For the TV channel, it was a no brainer. "The X Factor and Britain's Got Talent have helped define the last decade of television in the UK," according to ITV boss, Peter Fincham. "They have become more than just a talking point -- they are a national obsession. I'm delighted our viewers can continue to enjoy them on ITV over the next three years."

Despite the huge money generated by The X Factor there are significant production costs, with salaries to be paid to the 116 backroom staff, plus a rumoured €100,000-a-day rental cost for Fountain Studios in Wembley, the show's home until Christmas. Then there's the hefty fee commanded by the other judges. Cheryl Cole makes an estimated €1.2m per season, while Louis Walsh is paid €900,000.

But the programme's astonishing popularity can be gleaned from the fact that one 30-second ad break on ITV costs €160,000, while that figure rises to €300,000 for the final. Last year, it was reported that ITV made €13m in ad sales revenue on the season final alone.

Further revenue for ITV, Syco and Talkback is derived from the sponsorship with telecommunications operator TalkTalk. The company pays €22m for the privilege over three years, while Nokia has a sponsorship arrangement with The X Factor website for around €400,000.

There are further deals with Very -- the mail order retailer -- who stock X Factor merchandise and show viewers how to achieve the look of their favourite contestant, and with L'Oreal, who have exclusive rights to the hair and make-up demands of the contestants, judges and presenters.

In a new initiative this year, live performances are available for download from Apple's iTunes. Each song costs 99p to download. The singers get a tiny portion of the revenue -- 0.01p per download. The rest of the fee will go to iTunes (around 30p), ITV, Syco, Talkback and the artist who owns the rights to the original song.

Then there's The X Factor magazine, which has a reported circulation of 300,000 in the UK and costs £1.95 per issue. Few start-up magazines could dream of such a large readership.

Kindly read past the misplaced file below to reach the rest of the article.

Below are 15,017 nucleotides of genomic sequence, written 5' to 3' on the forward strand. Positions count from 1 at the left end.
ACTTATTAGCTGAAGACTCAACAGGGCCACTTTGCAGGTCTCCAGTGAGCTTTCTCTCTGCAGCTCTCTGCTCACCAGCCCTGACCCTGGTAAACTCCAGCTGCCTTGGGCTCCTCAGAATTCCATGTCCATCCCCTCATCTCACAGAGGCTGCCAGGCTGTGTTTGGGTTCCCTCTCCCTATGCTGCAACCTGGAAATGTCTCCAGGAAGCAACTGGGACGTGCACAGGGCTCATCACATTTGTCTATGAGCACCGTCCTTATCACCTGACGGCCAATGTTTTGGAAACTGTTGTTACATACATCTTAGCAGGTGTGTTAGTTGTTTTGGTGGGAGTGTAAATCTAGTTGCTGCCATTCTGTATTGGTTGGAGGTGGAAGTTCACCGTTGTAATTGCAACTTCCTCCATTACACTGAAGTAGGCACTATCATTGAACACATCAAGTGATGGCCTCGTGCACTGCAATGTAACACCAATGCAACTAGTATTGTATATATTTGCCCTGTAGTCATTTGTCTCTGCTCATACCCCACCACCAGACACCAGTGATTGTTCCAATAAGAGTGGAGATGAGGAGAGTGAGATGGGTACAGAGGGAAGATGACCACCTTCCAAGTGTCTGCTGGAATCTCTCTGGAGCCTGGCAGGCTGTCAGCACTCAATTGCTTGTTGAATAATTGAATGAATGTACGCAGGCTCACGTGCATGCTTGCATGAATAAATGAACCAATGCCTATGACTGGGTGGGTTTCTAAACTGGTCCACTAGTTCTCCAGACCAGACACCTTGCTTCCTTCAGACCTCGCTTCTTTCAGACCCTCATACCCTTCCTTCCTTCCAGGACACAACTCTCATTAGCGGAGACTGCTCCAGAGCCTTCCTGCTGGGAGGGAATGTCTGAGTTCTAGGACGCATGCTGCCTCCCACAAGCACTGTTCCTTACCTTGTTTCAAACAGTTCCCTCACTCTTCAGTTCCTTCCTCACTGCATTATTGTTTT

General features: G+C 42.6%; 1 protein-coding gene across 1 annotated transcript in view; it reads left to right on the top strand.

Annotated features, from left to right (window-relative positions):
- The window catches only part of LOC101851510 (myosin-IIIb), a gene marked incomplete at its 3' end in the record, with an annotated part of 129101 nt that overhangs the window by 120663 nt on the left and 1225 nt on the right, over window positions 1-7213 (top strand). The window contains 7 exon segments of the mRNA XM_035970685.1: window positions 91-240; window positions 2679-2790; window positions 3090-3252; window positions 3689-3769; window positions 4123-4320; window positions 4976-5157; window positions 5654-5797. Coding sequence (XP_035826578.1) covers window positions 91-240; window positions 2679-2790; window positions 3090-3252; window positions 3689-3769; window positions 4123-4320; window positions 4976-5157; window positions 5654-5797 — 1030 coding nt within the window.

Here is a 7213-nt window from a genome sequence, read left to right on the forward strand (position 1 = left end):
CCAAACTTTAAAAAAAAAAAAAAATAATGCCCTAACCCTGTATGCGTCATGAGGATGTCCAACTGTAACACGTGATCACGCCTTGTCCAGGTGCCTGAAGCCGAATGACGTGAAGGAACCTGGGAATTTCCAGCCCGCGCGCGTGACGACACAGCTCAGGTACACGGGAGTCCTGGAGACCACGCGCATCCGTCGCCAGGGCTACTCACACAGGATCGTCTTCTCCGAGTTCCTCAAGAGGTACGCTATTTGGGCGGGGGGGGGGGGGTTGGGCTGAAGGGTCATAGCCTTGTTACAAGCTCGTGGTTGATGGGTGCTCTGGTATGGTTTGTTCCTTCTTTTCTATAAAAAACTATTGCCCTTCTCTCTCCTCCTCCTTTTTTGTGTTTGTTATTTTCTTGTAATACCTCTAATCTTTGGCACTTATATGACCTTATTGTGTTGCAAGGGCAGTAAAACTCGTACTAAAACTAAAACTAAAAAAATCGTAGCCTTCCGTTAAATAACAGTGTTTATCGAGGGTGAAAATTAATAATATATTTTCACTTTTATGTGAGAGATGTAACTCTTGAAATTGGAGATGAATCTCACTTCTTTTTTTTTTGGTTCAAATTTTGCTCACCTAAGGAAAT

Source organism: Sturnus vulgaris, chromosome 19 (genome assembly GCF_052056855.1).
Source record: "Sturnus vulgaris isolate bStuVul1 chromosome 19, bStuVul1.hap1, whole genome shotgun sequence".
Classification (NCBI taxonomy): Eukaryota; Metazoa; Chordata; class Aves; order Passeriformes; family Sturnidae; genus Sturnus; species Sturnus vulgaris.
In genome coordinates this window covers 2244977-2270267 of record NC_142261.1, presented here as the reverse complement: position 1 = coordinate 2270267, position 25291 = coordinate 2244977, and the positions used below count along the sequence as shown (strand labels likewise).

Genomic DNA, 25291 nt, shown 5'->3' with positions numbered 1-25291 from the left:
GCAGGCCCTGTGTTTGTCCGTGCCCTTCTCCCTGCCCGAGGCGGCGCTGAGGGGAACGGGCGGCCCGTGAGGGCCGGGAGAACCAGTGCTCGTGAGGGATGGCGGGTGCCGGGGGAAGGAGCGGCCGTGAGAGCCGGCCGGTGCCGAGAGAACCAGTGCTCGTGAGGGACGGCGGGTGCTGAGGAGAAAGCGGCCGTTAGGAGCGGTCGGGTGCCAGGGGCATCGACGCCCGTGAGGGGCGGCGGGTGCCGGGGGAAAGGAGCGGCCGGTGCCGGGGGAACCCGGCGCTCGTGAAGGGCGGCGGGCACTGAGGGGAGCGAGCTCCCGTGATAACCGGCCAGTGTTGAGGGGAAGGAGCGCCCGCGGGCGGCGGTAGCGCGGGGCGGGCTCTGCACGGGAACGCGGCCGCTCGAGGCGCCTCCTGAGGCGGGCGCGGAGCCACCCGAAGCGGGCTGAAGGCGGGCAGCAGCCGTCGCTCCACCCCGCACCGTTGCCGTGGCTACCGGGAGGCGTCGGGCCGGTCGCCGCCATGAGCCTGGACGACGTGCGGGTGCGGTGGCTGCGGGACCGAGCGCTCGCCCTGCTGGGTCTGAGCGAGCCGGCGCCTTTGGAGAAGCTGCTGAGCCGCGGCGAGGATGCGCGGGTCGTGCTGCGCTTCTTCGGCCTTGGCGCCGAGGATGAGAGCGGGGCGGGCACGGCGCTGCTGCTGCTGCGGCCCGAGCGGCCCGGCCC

And once the series has been completed, there's yet more cash cows to be milked, not least through single and album sales, but more lucratively through the X Factor tour. Even before the finalists had been named this year, tickets for the tour went on sale. Some €3.5m has been taken already and that figure is likely to double once the merchandise sold at each concert venue is taken into account.

For the acts themselves, there is no guarantee of big money -- the first winner, Steve Brookstein, sold just 100,000 albums before being dropped -- but others, not least Leona Lewis, have truly hit the big time sales-wise.

Even Jedward, last season's token novelty act, have shown that it is possible to enjoy substantial earnings once the TV cameras have turned elsewhere.

Managed by Louis Walsh, they have played a series of sold-out tours in Ireland and the UK and have signed endorsement deals with a plethora of consumer brands.

Meanwhile, big-name acts now queue up to be involved. Robbie Williams made a much-derided appearance on last year's series and this Sunday, 1980s rockers Bon Jovi will perform on the results show.

Who knows, maybe Elton John may yet be coaxed to join in on the fun. After all, he has a new album to promote and he would have a captive audience of millions.

Irish Independent